Matthias (apostle)

Article

May 25, 2022

The apostle Matthias (...-...) according to the book of the Acts of the Apostles 1,21-22 was one of the seventy disciples of Jesus and remained with him from Baptism by John the Baptist until the Ascension. The Greek Matthias (or, in some manuscripts, Maththias) is a name derived from Mattathias, in Hebrew מתיאס הקדוש ’’ Mathiās ’’, which means "Gift of God"; he should not be confused with Matthew, also an apostle (and whose name has the same meaning).

Matthias in the New Testament

In the book of Acts 1: 15-26 it is said that, in the days following the Ascension, the apostle Peter proposed to the assembly of brothers, whose number was one hundred and twenty, to choose one among them to take the place of the traitor Judas Iscariot in the apostolic college. Two disciples were proposed: Joseph, called Barsaba, and Matthias. A draw was carried out which indicated Matthias and who was therefore associated with the eleven apostles.

Matthias in ancient Christian writings

All further information concerning Mattia's life and death is vague and contradictory. According to Nikephoros, he preached first in Judea and then in Ethiopia and was then crucified. Doroteo's synopsis contains this tradition: A tradition of doubtful historical value tells us that Matthias would have suffered martyrdom in Jerusalem by stoning by the Jews, and then beheaded, according to tradition with a halberd, which has become his iconographic attribute.

Worship

The relics of Mattia are contained in a marble ark in the transept of the basilica of Santa Giustina in Padua, not far from the ark of the evangelist St. Luke. It has been said that St. Helen the empress brought the relics of St. Matthias to Rome, and that some of them were near Trier. Bollandus believes that the relics found in Rome were rather those of St. Matthias or Matthew, who was bishop of Jerusalem around the year 120, who seem to have later been confused with those of the apostle. The Catholic Church celebrates the feast of St. Matthias on May 14; the calendar of the Tridentine Mass remembers him on 7 February in the Ambrosian Rite and on 24 February in the Roman Rite, as well as the Lutheran Church and the Anglican Church; the Orthodox Church and the other Churches of Greek tradition on 9 August.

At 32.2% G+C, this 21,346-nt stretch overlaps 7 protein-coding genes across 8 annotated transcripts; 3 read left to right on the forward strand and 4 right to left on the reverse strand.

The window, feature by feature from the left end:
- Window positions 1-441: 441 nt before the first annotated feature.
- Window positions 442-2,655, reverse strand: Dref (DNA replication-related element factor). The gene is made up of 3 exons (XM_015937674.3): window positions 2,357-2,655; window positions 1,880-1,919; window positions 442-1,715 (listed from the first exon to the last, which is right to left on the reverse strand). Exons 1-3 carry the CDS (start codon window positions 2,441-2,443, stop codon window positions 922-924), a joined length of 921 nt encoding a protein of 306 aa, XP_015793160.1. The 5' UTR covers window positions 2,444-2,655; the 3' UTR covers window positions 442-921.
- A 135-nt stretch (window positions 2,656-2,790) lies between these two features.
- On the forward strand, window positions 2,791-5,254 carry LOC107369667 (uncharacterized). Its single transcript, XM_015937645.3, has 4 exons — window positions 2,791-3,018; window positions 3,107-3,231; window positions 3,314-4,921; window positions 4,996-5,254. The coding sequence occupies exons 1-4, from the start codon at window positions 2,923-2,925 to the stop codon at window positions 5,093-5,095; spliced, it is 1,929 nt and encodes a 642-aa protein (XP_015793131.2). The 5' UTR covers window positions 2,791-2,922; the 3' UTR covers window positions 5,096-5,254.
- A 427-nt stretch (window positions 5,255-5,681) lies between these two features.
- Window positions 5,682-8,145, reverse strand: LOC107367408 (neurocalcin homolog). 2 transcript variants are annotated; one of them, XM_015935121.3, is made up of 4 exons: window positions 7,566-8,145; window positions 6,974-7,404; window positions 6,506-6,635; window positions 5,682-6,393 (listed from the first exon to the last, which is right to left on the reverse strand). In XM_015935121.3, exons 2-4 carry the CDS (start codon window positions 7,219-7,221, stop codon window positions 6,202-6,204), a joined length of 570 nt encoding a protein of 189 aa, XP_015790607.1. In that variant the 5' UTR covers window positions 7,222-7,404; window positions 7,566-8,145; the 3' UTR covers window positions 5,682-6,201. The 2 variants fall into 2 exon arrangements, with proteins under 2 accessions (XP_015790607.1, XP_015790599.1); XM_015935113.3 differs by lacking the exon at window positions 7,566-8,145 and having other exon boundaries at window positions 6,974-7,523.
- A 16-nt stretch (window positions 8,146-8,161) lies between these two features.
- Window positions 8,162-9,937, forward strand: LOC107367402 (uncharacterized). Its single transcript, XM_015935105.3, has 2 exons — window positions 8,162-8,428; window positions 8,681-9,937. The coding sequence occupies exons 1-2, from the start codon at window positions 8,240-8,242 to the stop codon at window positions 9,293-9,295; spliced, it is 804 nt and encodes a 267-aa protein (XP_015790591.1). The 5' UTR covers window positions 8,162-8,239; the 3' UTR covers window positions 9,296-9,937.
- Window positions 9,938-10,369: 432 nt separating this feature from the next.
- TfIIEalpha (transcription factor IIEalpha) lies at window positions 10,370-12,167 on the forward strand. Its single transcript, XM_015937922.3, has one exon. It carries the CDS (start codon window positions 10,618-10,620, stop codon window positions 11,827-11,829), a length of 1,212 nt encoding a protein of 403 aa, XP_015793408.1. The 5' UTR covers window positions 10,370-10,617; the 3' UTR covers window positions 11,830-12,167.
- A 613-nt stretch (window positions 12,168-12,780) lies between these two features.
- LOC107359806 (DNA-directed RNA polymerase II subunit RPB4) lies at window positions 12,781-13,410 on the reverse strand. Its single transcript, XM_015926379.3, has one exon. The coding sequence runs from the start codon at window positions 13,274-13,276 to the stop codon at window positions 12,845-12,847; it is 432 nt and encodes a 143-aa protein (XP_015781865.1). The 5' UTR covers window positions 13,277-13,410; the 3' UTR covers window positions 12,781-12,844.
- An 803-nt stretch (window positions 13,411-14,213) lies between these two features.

The Gospel of Matthias

Clemente Alessandrino recalls a sentence that the Nicolaitans ascribe to Mattia: This teaching was probably found in the Gospel of Matthias which was remembered by Origen; by Eusebius of Caesarea, who attributes it to heretics; from St. Jerome, and in the decree of Gelasius (VI, 8) which declares it apocryphal. This is at the end of the list of the Barrocianus Codex (206). This gospel is probably the document with which Clement of Alexandria quoted several passages, knowing that they were borrowed from the traditions of Matthias, Paradoesis, whose testimony was claimed by the heretics Valentine, Marcion and Basilides. According to the Philosophoumena, VII, 20, Basilides records apocryphal discourses, which he attributes to Matthias. These three writings: the gospel, the traditions, and the apocryphal discourses were identified by Zahn, but Harnack rejects this identity. Tischendorf published after Thilo, 1846, Acta Andreae et Matthiae in urbe anthropophagarum, which according to Lipsius belong to the middle of the second century. These apocryphals report that Mattia went among the cannibals and, having been thrown into prison, was handed over by Andrew; the whole narrative is without historical value, and in the apocryphal writings Matthew and Matthias were sometimes confused.

Ancestry of Matthias

According to the Golden Legend and according to the most ancient Apocryphal Acts, St. Matthias the apostle was born in Bethlehem (of Judea) from a noble family of the Tribe of Judah, the same as the traitor apostle. This information is not confirmed by the four canonical Gospels or by the Acts of the Apostles, but assumes an important importance because it would assimilate the Twelve Apostles, which